Day 3

The very interesting morning session on gender and atrocity was conducted by Manjula Pradeep and  Preetiben Vaghela. Initially, the various participants shared the different experiences of atrocity they had faced as women. It was a privilege to listen to their experiences ranging from direct violence to sexual harassment and harassment as a member of the Dalit community in various forms. It was clear that their struggle was a long and lonely one at timesIt was clear that there were very strong Dalit women in the room who have faced these struggles. Manjulaben shared how Dalit women face other discriminations apart from caste – they face gender discrimination and all Dalit women do not face the same discrimination. There is a caste structure within the caste and Valmiki women were at the bottom of the structure and thus, the ones who face the most discrimination. The discriminatory practices are also affected by class, education level and access to work. Preetiben dealt with the atrocity provisions that are gender specific. She dealt with the provision of the witch hunting or dayan prathawhere women are declared witches and harassed and socially and economically boycotted from the village. Usually, the base purpose is to secure or capture their land.  She also dealt with sexual harassment and rape provision and various other provisions which are mainly effected by women. At that point, Prita also chipped in with the definition of rape since there have been changes on that under the Criminal Amendment Act 2013. Preeti had talked about consent so she had clarified on the consent as well in the General Law and clarified what constitutes as rape – it is not just penile penetration but any penetration by mouth, anal or vagina is constituted as rape because the underlying principle is violation of dignity of a woman. Prita also discussed the complexity of POCSO cases in which the relationship in the context of romantic relationships b/w young adolescents. Prita made the point of adolescent sexuality being criminalised by parents and society by young adolescents and also  that at times that consent of children is difficult because of the unequal power structure.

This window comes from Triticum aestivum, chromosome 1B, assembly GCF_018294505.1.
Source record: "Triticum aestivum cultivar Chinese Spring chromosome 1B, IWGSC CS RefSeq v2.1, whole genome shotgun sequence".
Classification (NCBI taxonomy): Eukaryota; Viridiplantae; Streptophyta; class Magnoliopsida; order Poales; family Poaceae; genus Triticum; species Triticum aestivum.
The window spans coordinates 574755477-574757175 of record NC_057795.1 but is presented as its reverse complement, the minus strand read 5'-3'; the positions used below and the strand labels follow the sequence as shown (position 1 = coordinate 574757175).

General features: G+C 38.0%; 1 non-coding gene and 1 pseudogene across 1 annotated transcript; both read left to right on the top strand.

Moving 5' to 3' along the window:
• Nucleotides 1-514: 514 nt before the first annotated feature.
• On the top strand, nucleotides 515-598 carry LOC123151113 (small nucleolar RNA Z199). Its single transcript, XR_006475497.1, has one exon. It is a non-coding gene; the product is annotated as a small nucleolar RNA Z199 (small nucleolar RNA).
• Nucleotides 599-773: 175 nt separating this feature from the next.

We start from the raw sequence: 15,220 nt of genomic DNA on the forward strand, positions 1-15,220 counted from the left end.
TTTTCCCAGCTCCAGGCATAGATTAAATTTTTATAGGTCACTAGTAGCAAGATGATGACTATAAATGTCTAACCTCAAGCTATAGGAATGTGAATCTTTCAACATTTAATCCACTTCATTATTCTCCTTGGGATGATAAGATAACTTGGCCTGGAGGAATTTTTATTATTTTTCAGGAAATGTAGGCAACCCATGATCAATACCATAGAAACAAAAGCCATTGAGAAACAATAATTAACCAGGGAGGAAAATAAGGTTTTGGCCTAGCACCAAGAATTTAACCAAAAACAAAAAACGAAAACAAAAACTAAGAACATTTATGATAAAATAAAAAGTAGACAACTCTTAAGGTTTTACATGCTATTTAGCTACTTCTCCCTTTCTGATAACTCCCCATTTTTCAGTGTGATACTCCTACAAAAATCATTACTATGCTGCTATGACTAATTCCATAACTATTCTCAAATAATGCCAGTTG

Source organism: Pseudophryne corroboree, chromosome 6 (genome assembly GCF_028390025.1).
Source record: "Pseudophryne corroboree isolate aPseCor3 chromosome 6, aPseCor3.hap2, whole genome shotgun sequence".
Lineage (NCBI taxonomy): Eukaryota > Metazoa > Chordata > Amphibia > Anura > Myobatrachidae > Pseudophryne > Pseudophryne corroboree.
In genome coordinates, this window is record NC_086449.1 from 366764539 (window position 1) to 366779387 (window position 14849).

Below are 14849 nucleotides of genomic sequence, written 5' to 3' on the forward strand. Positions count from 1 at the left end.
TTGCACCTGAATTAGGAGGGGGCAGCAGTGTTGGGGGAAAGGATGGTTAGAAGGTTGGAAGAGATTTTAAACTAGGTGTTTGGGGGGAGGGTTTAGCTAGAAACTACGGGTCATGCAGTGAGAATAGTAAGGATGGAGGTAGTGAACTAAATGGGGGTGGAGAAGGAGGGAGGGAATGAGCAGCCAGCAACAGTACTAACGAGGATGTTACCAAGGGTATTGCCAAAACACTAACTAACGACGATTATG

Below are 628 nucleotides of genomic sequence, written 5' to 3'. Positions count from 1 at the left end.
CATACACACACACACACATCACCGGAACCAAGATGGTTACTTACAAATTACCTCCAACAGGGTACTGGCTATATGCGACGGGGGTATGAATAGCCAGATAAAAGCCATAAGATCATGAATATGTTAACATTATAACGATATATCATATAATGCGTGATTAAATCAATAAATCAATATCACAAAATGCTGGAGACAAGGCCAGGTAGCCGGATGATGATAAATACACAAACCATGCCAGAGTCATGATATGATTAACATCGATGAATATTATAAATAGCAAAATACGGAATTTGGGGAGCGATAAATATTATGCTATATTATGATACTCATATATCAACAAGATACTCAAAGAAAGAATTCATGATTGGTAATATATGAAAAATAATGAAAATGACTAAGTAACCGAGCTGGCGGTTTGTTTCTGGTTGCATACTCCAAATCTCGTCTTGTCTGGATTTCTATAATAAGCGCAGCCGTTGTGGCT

Prita Jha and Vasudevbhai took a session on Social and Economic boycott which is an offence under the Atrocity Act now. Her definition as contained in the act which basically requires one to refuse to do business/provide contractual services or stop any kind of relations which would be there in the ordinary course of events. Prita shared the experience of the 2002 cases where there were social and economic boycotts where Muslim citizens were asked to take back criminal cases they had filed in respect of the looting and burning of their homes. She recalled one particular incident in the village where there was a sign inside the temple saying that anybody who traded with the Muslim community would be fined and people were asked not to buy vegetables from Muslim vendors and not use their autos etc. In the village context, this is a reality in any given power structure. We also know of socio economic boycott of women who are harassed and single and widowed women are declared witches. The hidden agenda is to capture the land of these women. She also shared the details of the Banaskantha case where the first FIR of social economic boycott known to us, and again it’s a case where a Dalit woman got some land and when she tried to obtain it, a social and economic boycott was declared against her and people were told that they would be fined if they dealt with her. The session also dealt with the difficulties of proving social economic boycott. Often, when the declaration of social economic boycott is made, it’s made in front of the majority and people are afraid to talk about it because they fear that they would also be made a target of the boycott. She dealt with how serious this issue is because vulnerable people who are dependent on one community are then brought to their knees because then, they cannot get work and cannot buy daily necessities to live.